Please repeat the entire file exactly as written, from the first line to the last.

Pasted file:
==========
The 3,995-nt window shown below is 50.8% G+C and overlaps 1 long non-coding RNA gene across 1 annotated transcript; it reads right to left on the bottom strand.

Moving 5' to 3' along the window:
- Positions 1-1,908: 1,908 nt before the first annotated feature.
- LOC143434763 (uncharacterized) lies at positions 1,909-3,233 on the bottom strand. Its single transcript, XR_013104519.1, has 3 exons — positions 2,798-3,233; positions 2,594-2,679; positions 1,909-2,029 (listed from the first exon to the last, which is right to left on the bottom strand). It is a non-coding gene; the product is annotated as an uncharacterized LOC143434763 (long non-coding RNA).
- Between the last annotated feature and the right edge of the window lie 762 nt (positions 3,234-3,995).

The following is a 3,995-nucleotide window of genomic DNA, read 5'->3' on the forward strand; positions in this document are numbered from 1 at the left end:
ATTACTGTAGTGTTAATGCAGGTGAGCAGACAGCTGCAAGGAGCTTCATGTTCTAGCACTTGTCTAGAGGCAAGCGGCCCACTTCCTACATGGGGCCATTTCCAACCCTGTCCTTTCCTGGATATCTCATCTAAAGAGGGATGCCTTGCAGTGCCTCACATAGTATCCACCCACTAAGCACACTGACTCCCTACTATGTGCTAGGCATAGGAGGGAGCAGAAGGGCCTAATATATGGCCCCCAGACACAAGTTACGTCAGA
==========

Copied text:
The 3,995-nt window shown below is 50.8% G+C and overlaps 1 long non-coding RNA gene across 1 annotated transcript; it reads right to left on the bottom strand.

Moving 5' to 3' along the window:
- Positions 1-1,908: 1,908 nt before the first annotated feature.
- LOC143434763 (uncharacterized) lies at positions 1,909-3,233 on the bottom strand. Its single transcript, XR_013104519.1, has 3 exons — positions 2,798-3,233; positions 2,594-2,679; positions 1,909-2,029 (listed from the first exon to the last, which is right to left on the bottom strand). It is a non-coding gene; the product is annotated as an uncharacterized LOC143434763 (long non-coding RNA).
- Between the last annotated feature and the right edge of the window lie 762 nt (positions 3,234-3,995).

The following is a 3,995-nucleotide window of genomic DNA, read 5'->3' on the forward strand; positions in this document are numbered from 1 at the left end:
ATTACTGTAGTGTTAATGCAGGTGAGCAGACAGCTGCAAGGAGCTTCATGTTCTAGCACTTGTCTAGAGGCAAGCGGCCCACTTCCTACATGGGGCCATTTCCAACCCTGTCCTTTCCTGGATATCTCATCTAAAGAGGGATGCCTTGCAGTGCCTCACATAGTATCCACCCACTAAGCACACTGACTCCCTACTATGTGCTAGGCATAGGAGGGAGCAGAAGGGCCTAATATATGGCCCCCAGACACAAGTTACGTCAGA